World War II Army veteran honored at Women Who Shape the State
al.com March 9, 2023
(Tribune News Service) — Pvt. Romay Davis, a 103-year-old World War II veteran from Montgomery, received the first Lifetime Achievement Award at the 10th annual Women Who Shape The State event Wednesday.
Davis served in the 6888th Central Postal Directory Battalion at a time when Black women in the military were separated by both gender and race. Nicknamed “Six Triple Eight,” Davis and her unit were part of the largest African-American Women’s Army Corps unit to serve overseas during World War II.
Women Who Shape the State, hosted by This is Alabama and the Alabama Media Group, honors accomplished women who make a difference across Alabama.
Col. Eries L. G. Mentzer, former commander of Maxwell Air Force Base and the first Black woman to hold the role, gave a keynote speech that honored Davis and two other women who also worked at Maxwell — Rosa Parks and Sharron Frontiero — who blazed trails that allowed greater equality for women in the armed forces and beyond.
“On my toughest days in command at Maxwell — and there were some tough days — I would say ‘If Miss Romay can do it in far less favorable conditions than what I have, I can too,’” Mentzer said. “I’m here today because of you, because you paid my freedom to serve.”
Davis, a native of Virginia, enlisted in 1943, following her five brothers.
Her unit, comprised of more than 800 Black women, set sail for Europe in February 1945.
When they arrived in England, they were faced with a six-month backlog of mail due to a shortage of soldiers at a time when mail played a crucial role in morale.
“They relied on the mail for people on the frontlines, to know why they were serving, and for the people back home to know that those members that were serving on behalf of their freedom were still with us,” said Mentzer, who gave the keynote speech for the event. “They relied on a piece of mail.”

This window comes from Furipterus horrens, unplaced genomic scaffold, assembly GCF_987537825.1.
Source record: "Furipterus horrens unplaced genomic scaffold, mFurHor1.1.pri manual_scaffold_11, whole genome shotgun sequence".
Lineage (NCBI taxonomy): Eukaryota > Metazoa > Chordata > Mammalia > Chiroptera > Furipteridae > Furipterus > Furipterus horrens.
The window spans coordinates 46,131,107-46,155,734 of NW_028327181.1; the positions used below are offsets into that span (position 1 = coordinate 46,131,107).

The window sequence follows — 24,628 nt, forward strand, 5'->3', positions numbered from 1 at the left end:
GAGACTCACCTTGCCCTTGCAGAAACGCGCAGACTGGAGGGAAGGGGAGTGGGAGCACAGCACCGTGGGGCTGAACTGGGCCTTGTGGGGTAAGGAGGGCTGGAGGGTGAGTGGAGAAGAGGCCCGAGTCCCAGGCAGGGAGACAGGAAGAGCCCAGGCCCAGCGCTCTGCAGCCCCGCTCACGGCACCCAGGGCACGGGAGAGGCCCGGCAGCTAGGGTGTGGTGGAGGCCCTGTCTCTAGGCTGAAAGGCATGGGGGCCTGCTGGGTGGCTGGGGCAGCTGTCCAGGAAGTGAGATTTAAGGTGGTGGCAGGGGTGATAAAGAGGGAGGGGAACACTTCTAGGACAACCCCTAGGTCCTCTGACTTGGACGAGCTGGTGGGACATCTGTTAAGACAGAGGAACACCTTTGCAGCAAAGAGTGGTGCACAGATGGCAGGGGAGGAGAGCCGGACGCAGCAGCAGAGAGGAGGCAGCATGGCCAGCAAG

Davis and the women in her unit worked 24/7 and processed an average of 195,000 pieces of mail per day, clearing the backlog in just three months. In June, the unit moved to Rouen, France, where they served until the last members returned in Feb. 1946.
“They had to work sometimes in very poor conditions, sometimes in the dark so the enemy didn’t know when they were asked, but they still showed up and they did their duty,” Mentzer said, adding that the unit also faced racism and sexism.
Now, Davis is the oldest living member of the Six Triple Eight. Filmmaker Tyler Perry is making a movie about the unit that will release on Netflix.
After serving in the Army, she had a career in fashion for 30 years, earned a black belt in her late 70s and later worked at Winn-Dixie in Montgomery for more than 20 years. At age 100, she was still working five days per week.
Davis was awarded a Congressional Gold Medal in 2021, along with the other members of the unit.
In her keynote speech, Mentzer also shared stories of NAACP leader Rosa Parks and Sharron Cohen (formerly Lt. Sharron Frontiero), both of whom worked at Maxwell Air Force Base.
Parks and her husband worked on the Maxwell Air Force Base in the 1941 — she was a secretary and he was a barber — 14 years before she refused to give up her seat on a bus to a white passenger and the Montgomery bus boycott.
Cohen was integral in allowing military spouses to receive benefits after she sued the Secretary of Defense in Frontiero v. Richardson in 1973. Her lawyers, Joe Levin and Ruth Bader Ginsburg, successfully argued her case to the Supreme Court. Maxwell Air Force Base called Frontiero v. Richardson the “first successful sex discrimination case filed against the federal government and set the precedent for future gender equity cases.”
Mentzer said the three women inspired change for many women who would come behind them. This year will also mark the 75th anniversary of the Women’s Armed Services Integration Act, which allowed women to serve as officially serve in all U.S. military branches, and the 70th anniversary of Executive Order 9981, which banned segregation in the armed forces.
“Those things would not have happened without people like Rosa Parks, Sharron Frontiero, Romay Davis,” Mentzer said before presenting Davis with the Lifetime Achievement Award.
“These are women who at times when they were not fully accepted or embraced by our society still showed up, and did their duty, raised their hand and said ‘Send me regardless of the conditions. I want to serve. I want to help move us closer from who we say we are as America to who we really are, and make sure that everybody is welcome into that dream.’”
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